Our plan for Anzac weekend really only extended as far as visiting Felicity’s cousin for dinner and spending the night outside his house near Parua Bay, just north of Whangarei. We were only a couple of kilometres away when there was a terrible vibration and smashing noise from the rear of the campervan, so I pulled over to the side of the road just opposite the yacht club. All the rubber tread on one tyre had de-laminated and was lying on the road about 20 metres behind us, so it was obvious we were going to be a bit later than expected.
Although I was mostly off the road, and the damage was to the kerb-side wheel, I decided that since the tyre hadn’t actually deflated I would reverse up 100 metres to a place where I could be completely out of the traffic. I was travelling slowly backwards, with the steel belt of the radial tyre noisily slapping the wheel well and my flashing hazard lights on, when a guy pulled in behind me and stopped. Felicity had to spend quite a while convincing him that we weren’t going anywhere and that he would need to overtake us. Changing to the spare wheel went remarkably smoothly, thanks to my purchase of a hydraulic jack after the last puncture taught us the standard van jack only works on the other three wheels, so it wasn’t long before we were mobile again.
Dinner and the company was very pleasant, and it was nice to be able to have a couple of glasses of wine, knowing my bed was just outside the front door. We had decided to leave before breakfast so that we could check out the Whangarei farmer’s market, in the hope of finding some of the small Maori potatoes known as Taewa. I think the ones we bought were the Kowiniwini variety – white flesh but a purple skin.
We were excited to find a store selling Alpaca meat – we enjoyed eating this in Peru and I have always hoped it would become available here. We also bought a bag of oyster mushrooms, some delicious soft cheese, and a loaf of rye bread from a German baker who thankfully doesn’t believe it must be contaminated with caraway seeds.
Fully stocked with local delicacies, we drove to the river-front and enjoyed a leisurely breakfast, the started hunting for a new tyre. We started to get a little worried when the first few places didn’t have one in stock, but eventually we were sent to Bridgestone Commercial and an obliging young man replaced our spare.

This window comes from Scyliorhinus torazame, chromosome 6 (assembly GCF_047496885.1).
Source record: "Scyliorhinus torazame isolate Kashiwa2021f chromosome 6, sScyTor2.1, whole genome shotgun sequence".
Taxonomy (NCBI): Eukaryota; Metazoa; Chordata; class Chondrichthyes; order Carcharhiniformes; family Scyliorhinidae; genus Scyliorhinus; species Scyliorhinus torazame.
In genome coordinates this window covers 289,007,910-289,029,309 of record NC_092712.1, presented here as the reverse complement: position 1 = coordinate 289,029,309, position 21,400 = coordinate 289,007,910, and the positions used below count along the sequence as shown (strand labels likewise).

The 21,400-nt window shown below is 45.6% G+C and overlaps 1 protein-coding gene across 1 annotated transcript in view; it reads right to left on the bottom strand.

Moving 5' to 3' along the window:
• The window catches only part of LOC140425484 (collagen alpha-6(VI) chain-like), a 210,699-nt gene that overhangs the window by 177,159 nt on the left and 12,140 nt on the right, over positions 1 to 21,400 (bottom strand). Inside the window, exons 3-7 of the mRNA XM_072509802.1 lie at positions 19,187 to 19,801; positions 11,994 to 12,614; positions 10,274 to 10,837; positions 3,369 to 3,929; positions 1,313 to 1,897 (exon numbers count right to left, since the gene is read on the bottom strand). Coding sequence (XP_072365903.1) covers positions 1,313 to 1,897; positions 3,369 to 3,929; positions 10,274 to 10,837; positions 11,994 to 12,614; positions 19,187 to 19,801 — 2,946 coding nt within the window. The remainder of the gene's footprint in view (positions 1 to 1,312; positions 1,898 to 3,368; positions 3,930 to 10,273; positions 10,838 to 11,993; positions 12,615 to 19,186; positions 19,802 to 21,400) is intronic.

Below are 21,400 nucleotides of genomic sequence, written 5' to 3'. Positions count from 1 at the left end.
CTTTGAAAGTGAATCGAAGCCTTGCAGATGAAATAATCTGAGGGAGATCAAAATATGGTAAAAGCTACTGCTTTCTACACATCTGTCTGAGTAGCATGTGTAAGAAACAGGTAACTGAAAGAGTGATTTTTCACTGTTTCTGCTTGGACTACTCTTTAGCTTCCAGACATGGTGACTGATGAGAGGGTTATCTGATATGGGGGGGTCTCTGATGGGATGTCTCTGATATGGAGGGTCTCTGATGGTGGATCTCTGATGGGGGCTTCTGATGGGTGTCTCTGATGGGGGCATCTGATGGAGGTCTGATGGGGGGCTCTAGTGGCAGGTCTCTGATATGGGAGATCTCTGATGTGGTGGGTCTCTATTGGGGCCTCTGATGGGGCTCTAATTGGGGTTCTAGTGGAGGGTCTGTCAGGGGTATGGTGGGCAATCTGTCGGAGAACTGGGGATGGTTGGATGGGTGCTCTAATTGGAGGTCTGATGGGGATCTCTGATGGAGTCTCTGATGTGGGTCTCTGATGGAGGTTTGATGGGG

By late morning we were on our way north again, but we didn’t get far before deciding to check out a Motor Caravan Club campsite on the grounds of Whananaki School, situated right on the estuary. It turned out to be absolutely chock-a-block with club vans having a rally, so we continued a bit further on to the DOC camp at Otamure beach.
This turned out to be an idyllic spot so we found a good position under a pohutukawa tree, had a swim in the clear water of the beach, then relaxed in the van for an hour or so after lunch. By mid-afternoon we were ready for some action, so we walked over the headland to the north and down a track to Tauwhara Bay. The high tide prevented us from going any further around the coast so we returned to Otamure, spotting some of the rare Pateke ducks (I think) along the way. There is a short track up to the southern headland, with a magnificent view of Motutohe Island, and we were able to get around to the next bay south.
On Sunday we decided to walk the Whananaki Coastal walkway, which starts by crossing the “longest foot-bridge in the southern hemisphere” to Whananaki South, then winds its way down to Sandy Bay, just north of Matapouri. In one of the photos you can see the track passes some mature and healthy-looking kauri growing right at the back of the beach. We had a swim as soon as we arrived, and found a sheltered spot in the grass to eat our lunch. We were just polishing off the last bit of 2014 Christmas cake (or so we thought at the time), when a brief shower of rain forced us into our ponchos.
On the way back north we made a detour off the walkway to see the Capitaine Bougainville shipwreck memorial. In 1975 a ship caught fire and 16 people subsequently died in the surf, making it Northland’s worst maritime tragedy. From there we climbed down to the beach below, and followed the coastal rocks back to the road. We detoured through the tiny Whananaki South settlement, which is apparently where Winston Peters comes from, and has a house.
We had planned to kayak in the Whananaki Estuary on the Monday, but when we saw how calm the sea was we changed our minds and launched at Otamure Bay. Once we got out past the shelter of Motutohe Island however, there was quite a big ocean swell, which made Felicity a bit nervous, so we only went as far as the “Four Islets” at the start of Rockells Bay before turning back and following the coast south. By this time a sea breeze had sprung up, and quite powerful gusts began to hit us. Once we were back behind the island, it became pleasant again, so we continued to the point where we could look down the coast to the south.
When the kayaks were stowed away on top of the camper’s roof we went for a last swim to wash off the dust. The swells were making quite a nice little wave break, and I managed several thrilling body-surfs. The early, cool evenings indicate summer is pretty much over, but I’m glad we took advantage of the last warm daytime weather.